OROP controversy: Narendra Modi govt should let 7th Pay Commission decide best formula

The 4-month extension of the 7th Pay Commission may prove to be a breather for the PM Narendra Modi govt in its efforts to settle the One Rank One Pension (OROP) issue…

Santosh-TiwariThe 4-month extension of the 7th Pay Commission may prove to be a breather for the PM Narendra Modi government in its efforts to settle the One Rank One Pension (OROP) issue besides providing more time to look at the ways to generate additional money required to fund the pay-hike burden of the central government employees due to the Commission’s recommendations.

The government would do well by referring the OROP issue to the 7th Pay Commission quickly — the thought is already floating in the top government circles — as its recommendations will have a bearing on the demand of the defence veterans as salary and pension hikes for the current employees would mean that the gap between the pension of those who have retired earlier and those retiring from next year onwards will widen further even if they held the same rank.

In fact, the OROP was dropped in 1973 following the 3rd Central Pay Commission recommendations, and the demand for reinstating it has been there since then.

While PM Narendra Modi has accepted the OROP, in principle, it would be a good idea to let the 7th Pay Commission find a way to implement it in a manner that is practical in terms of bearing its burden and a reasonable linking of the pensions of the past and future retirees.

The recommendations of the commission, if the government accepts it, would be applicable from January 1, 2016.

As it has got an extension till December 31st now, the government will have to provide for the additional burden on the exchequer in the next budget.

In its medium-term expenditure framework statement laid before Parliament this month, the finance ministry has pointed out: “An important requirement for projections of salaries is to adequately provide for the increase in Dearness Allowance and normal annual increments. However, the projection period falls under the award period of the VII Central Pay Commission (VII CPC). In view of this, a higher than normative growth over the outlay of 2015-16 (B.E.) has been provided for 2016-17; whereas, a normative growth has been provided in 2017-18 (second year of projection period)..…It is pertinent to mention here that, award of VII CPC and its impact on Government finances poses a risk”.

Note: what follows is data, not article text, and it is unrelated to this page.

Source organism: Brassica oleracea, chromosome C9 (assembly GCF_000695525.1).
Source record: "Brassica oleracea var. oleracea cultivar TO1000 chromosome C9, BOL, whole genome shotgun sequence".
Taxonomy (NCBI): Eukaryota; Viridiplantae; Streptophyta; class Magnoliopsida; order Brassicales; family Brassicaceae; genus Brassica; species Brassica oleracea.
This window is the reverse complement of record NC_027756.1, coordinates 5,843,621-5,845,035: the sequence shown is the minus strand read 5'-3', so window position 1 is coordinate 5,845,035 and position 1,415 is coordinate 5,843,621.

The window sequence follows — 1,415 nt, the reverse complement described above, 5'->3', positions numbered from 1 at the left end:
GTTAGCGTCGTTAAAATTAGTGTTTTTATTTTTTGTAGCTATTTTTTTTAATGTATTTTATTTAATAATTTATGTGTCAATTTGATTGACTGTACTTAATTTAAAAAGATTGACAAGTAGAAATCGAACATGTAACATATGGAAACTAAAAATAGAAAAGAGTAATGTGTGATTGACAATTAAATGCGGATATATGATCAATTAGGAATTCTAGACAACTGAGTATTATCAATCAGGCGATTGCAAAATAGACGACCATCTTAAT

Similarly, for pensions too, which includes both Defence and Civil pensions — higher than normative growth has been provided for the projection of outlay on pensions during 2016-17.

The expenditure on central government employees’ salaries is projected to grow to Rs 116510 crore in FY17 from Rs 10,0619 crore budgeted for FY16.

In case of defence, the statement says: “Defence expenditure on Revenue account mainly comprises of salary expenditure of armed forces and their operational expenses. In view of the likely impact of the award of the VII CPC, higher than a normative growth over the base of Rs 1.52 lakh crore (B.E. 2015-16) has been provided during the first year (2016-17) of the projection period”.

The 7th Pay Commission, therefore, has the opportunity now to come out with the recommendations according to the government’s pockets so that a higher fiscal deficit burden could be avoided, especially when there is a need to push public investment to boost growth.

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